Some were concerned about getting a certain candy for Easter while others were concerned if there would be enough bread, milk, and eggs for the weekend.

Some want to go back to work because they don’t qualify for unemployment and are running out of money. Others want to kill those who break the quarantine.

Some are home spending 2-3 hours/day helping their child with online schooling while others are spending 2-3 hours/day to educate their children on top of a 10-12 hour workday.

Some have experienced the near-death of the virus, some have already lost someone from it and some are not sure if their loved ones are going to make it. Others don’t believe this is a big deal.

Some have faith in God and expect miracles during 2020. Others say the worst is yet to come.

So, friends, we are not in the same boat. We are going through a time when our perceptions and needs are completely different. Each of us will emerge, in our own way, from this storm. It is very important to see beyond what is seen at first glance. Not just looking, actually seeing.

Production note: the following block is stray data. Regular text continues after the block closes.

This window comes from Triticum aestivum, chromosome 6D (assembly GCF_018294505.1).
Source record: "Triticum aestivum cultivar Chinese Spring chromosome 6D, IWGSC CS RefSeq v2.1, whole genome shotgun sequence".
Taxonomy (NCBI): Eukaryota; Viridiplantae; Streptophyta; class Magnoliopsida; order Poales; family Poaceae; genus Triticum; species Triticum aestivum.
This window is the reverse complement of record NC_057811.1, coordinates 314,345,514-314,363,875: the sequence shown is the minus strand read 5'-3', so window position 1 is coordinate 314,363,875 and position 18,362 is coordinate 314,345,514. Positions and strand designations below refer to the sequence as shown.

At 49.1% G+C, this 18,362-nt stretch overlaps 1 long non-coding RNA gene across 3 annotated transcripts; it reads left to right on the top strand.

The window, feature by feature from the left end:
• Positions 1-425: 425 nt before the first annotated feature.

We are all on different ships during this storm experiencing a very different journey.


An inspiration to take to heart when working with others, especially when you are trying to help. You might be working with someone facing challenges you are not and this may have an effect on them.

Photo by Robin Spielmann on Unsplash

Unhappy Customers Are Opportunities

Your most unhappy customers are your greatest source of learning.

Bill Gates

Although most will find an unhappy customer to be a pain point or stressor of some sort I always try to find the “silver-lining” in their cloud.

Be grateful for “unhappy customers” as they are the ones who care enough to actually tell you how they feel when they do not like something. This type of feedback is invaluable as they are taking the time to let you know something is not working. It might be something just not working for them, or it could be something affecting everyone using your product.

Granted, the “not working” can also be for any number of reasons ranging from utterly broken to functional misunderstandings although in all of these cases there will be something to be learned.